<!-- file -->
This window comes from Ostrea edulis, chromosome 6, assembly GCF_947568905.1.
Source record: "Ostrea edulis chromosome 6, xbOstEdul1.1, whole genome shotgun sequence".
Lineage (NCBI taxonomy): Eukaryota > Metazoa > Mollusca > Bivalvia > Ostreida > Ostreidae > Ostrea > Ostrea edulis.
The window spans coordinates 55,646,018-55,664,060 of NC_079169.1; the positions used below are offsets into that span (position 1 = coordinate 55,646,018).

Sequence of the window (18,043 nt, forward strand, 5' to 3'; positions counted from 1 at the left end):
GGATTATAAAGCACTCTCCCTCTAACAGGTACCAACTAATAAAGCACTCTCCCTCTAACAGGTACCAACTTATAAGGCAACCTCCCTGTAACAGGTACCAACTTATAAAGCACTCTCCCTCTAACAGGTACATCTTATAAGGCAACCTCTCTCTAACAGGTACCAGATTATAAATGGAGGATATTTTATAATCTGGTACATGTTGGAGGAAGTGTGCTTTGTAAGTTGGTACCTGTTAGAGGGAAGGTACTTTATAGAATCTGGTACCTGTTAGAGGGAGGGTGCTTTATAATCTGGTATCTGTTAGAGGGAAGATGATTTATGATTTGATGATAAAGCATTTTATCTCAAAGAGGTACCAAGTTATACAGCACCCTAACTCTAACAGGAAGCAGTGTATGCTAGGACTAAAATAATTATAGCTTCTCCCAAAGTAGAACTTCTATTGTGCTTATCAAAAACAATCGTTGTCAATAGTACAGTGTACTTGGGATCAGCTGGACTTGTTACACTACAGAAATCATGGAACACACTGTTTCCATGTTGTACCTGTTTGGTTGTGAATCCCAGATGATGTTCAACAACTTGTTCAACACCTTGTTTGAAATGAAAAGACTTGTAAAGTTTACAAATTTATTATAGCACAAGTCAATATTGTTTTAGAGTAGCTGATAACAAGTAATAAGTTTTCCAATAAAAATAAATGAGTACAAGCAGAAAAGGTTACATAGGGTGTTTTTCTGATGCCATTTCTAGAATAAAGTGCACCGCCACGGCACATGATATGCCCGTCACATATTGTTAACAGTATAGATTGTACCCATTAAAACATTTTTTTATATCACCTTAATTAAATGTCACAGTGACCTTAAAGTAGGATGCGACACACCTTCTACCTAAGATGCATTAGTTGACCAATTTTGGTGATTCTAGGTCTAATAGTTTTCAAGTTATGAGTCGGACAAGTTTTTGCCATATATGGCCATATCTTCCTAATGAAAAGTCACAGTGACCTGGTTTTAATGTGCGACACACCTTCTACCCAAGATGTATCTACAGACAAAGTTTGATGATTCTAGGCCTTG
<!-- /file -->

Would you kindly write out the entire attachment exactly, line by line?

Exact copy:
This window comes from Ostrea edulis, chromosome 6, assembly GCF_947568905.1.
Source record: "Ostrea edulis chromosome 6, xbOstEdul1.1, whole genome shotgun sequence".
Lineage (NCBI taxonomy): Eukaryota > Metazoa > Mollusca > Bivalvia > Ostreida > Ostreidae > Ostrea > Ostrea edulis.
The window spans coordinates 55,646,018-55,664,060 of NC_079169.1; the positions used below are offsets into that span (position 1 = coordinate 55,646,018).

Sequence of the window (18,043 nt, forward strand, 5' to 3'; positions counted from 1 at the left end):
GGATTATAAAGCACTCTCCCTCTAACAGGTACCAACTAATAAAGCACTCTCCCTCTAACAGGTACCAACTTATAAGGCAACCTCCCTGTAACAGGTACCAACTTATAAAGCACTCTCCCTCTAACAGGTACATCTTATAAGGCAACCTCTCTCTAACAGGTACCAGATTATAAATGGAGGATATTTTATAATCTGGTACATGTTGGAGGAAGTGTGCTTTGTAAGTTGGTACCTGTTAGAGGGAAGGTACTTTATAGAATCTGGTACCTGTTAGAGGGAGGGTGCTTTATAATCTGGTATCTGTTAGAGGGAAGATGATTTATGATTTGATGATAAAGCATTTTATCTCAAAGAGGTACCAAGTTATACAGCACCCTAACTCTAACAGGAAGCAGTGTATGCTAGGACTAAAATAATTATAGCTTCTCCCAAAGTAGAACTTCTATTGTGCTTATCAAAAACAATCGTTGTCAATAGTACAGTGTACTTGGGATCAGCTGGACTTGTTACACTACAGAAATCATGGAACACACTGTTTCCATGTTGTACCTGTTTGGTTGTGAATCCCAGATGATGTTCAACAACTTGTTCAACACCTTGTTTGAAATGAAAAGACTTGTAAAGTTTACAAATTTATTATAGCACAAGTCAATATTGTTTTAGAGTAGCTGATAACAAGTAATAAGTTTTCCAATAAAAATAAATGAGTACAAGCAGAAAAGGTTACATAGGGTGTTTTTCTGATGCCATTTCTAGAATAAAGTGCACCGCCACGGCACATGATATGCCCGTCACATATTGTTAACAGTATAGATTGTACCCATTAAAACATTTTTTTATATCACCTTAATTAAATGTCACAGTGACCTTAAAGTAGGATGCGACACACCTTCTACCTAAGATGCATTAGTTGACCAATTTTGGTGATTCTAGGTCTAATAGTTTTCAAGTTATGAGTCGGACAAGTTTTTGCCATATATGGCCATATCTTCCTAATGAAAAGTCACAGTGACCTGGTTTTAATGTGCGACACACCTTCTACCCAAGATGTATCTACAGACAAAGTTTGATGATTCTAGGCCTTG